Katherine Frye is a North Carolina attorney and board certified specialist in Family Law. She will be teaching a course called “Child Custody: Start to finish…is there an end?” at Solo Practice University®. View Syllabus
Katherine received her undergraduate degree from the University of North Carolina at Chapel Hill. After graduation, Katherine went directly to law school and graduated from The Norman Adrian Wiggins School of Law. While in law school, Katherine participated in the National and Regional Advocacy Competitions and received the honor of the Order of Old Kivett for her superior performance.
After graduating from law school, Katherine immediately started a law firm with a fellow classmate. Two years later, Katherine started her own law firm, Frye Law Offices, P.A. Her practice specializes in all aspects of family law, including separation, divorce, child custody and visitation, child support, post separation support and alimony, and property distribution. Katherine is a North Carolina Board Certified Specialist in Family Law. In addition, Katherine is a North Carolina Dispute Resolution Certified Family Financial Mediator. Her practice has been limited to family law for almost ten years.
During her career, Katherine has served as the State Chair of the Silent Partners Program, which is a division of the Young Lawyers Division of the North Carolina Bar Association. More recently, Katherine served as the Wake County representative for the Silent Partners Program for over three years. Katherine has also participated in other projects such as “Lunch with a Lawyer,” where she was paired with a teenage child to mentor, and Katherine and her former partner conducted seminars at Campbell Law School to advise other lawyers on starting their own law firm. Katherine is a frequent speaker at continuing legal education courses related to family law and at seminars geared to attorneys who have decided to start their own firm.
Syllabus: Child Custody: Start to finish…is there an end???
The law on child custody
- Best interest standard
- What does that mean?
- How do I prove it?
- Federal Statutes on Custody
- Besides parents, who can bring a custody action
- Other 3rd Parties
Preparing the case for trial: part one
- The initial interview and follow up
- Setting a theme/strategy
- Other balls to get rolling: assessments, private investigators, etc.
- Addressing bad habits
- Preparing to gather evidence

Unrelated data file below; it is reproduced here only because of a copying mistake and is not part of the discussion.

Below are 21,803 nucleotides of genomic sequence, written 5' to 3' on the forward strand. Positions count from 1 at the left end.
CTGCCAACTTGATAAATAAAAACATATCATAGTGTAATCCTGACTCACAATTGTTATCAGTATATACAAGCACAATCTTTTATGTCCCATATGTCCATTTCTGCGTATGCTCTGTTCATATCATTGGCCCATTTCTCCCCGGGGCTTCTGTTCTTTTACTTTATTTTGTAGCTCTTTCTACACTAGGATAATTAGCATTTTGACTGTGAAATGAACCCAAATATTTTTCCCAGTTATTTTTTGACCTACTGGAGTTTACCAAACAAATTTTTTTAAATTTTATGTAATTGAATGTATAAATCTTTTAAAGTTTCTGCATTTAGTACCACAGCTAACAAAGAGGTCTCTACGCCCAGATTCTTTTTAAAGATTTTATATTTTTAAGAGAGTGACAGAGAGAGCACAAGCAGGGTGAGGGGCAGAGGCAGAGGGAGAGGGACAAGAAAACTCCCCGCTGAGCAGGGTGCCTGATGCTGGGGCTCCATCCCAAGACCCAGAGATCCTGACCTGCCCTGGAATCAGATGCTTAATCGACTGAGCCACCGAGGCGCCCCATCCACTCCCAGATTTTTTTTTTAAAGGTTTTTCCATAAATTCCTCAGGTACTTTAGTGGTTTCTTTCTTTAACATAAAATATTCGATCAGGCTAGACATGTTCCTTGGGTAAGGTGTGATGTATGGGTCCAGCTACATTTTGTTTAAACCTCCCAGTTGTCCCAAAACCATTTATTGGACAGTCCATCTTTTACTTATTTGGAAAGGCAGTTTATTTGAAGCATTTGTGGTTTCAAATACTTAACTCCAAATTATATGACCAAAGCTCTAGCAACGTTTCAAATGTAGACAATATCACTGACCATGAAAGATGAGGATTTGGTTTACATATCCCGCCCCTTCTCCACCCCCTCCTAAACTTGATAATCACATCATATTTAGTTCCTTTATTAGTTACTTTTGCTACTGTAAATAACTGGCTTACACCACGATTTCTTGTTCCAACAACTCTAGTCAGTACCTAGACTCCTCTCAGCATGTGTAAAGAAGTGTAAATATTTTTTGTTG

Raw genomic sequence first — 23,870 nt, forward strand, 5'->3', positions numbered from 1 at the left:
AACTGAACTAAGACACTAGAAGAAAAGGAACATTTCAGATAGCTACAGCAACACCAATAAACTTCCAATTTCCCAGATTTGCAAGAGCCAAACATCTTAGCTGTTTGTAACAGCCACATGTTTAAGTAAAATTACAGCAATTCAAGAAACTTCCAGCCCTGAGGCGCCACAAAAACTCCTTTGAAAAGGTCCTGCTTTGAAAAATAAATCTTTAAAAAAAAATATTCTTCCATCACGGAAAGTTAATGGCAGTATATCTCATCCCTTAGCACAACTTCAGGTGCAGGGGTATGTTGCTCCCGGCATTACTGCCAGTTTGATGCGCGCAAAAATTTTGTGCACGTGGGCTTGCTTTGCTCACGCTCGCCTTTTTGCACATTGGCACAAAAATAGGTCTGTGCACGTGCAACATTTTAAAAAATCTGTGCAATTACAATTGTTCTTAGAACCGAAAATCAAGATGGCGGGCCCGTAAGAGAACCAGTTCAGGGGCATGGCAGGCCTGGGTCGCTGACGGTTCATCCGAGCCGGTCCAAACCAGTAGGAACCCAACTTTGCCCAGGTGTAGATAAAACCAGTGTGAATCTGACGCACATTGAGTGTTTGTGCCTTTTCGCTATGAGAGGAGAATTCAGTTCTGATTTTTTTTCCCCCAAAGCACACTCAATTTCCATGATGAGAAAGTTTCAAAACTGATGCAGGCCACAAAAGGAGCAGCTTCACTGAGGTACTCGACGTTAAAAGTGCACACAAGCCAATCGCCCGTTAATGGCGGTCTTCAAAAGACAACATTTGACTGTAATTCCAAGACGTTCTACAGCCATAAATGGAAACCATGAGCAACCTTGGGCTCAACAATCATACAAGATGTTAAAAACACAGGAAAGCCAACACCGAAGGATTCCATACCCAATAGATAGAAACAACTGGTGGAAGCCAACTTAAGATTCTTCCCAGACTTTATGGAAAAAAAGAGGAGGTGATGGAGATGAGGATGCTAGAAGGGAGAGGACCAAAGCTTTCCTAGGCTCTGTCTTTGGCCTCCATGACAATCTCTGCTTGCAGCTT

- Use of a guardian ad litem or parent coordinator early in the process
- What are they and what is the process?
- In what situations are they most helpful?
- How do I get the Court to order one?
- One has been ordered, what next?
- The results are in, so what is next?
- How to use at trial
- Fighting the results of the evaluation
Experts for your child custody trial—how to prepare them, examine them, and cross examine them at trial
- Locating and securing an expert who can help with your issues
- Privilege issues
- What do they need to form their opinion?
- Can the court appoint them so that more information is available?
- What will the opinion actually be?
- Expert witness or fact witness?
- Background—expert on what specific area
- What/who didn’t they see or what can’t they testify to?
- Are they trying to do the judge’s job?
- Private investigators
- Verify credentials
- Person testifying match with person who prepared report
- Information found
- What they did not do or did not see
- What is it and how can I recognize it?
- How do I address in court and in practice?
- Use of expert to recognize and address
- How do address alienation with your own client?
Getting to Settlement
- Talking with your client and opposing counsel
- Mediation? Arbitration?
- Facing the reality of going to court and ramifications of court on the children
Preparing the case for trial: part two
- Pretrial hearings
- Preparing your fact witnesses and expert witnesses
- Child testimony
- Preparing exhibits
- Telling the story at trial
- Basic trial tips
Post trial work
- Preparing the order
- Getting the order to all interested parties
- Executing the order
- Addressing post trial issues with your client—both immediate and distant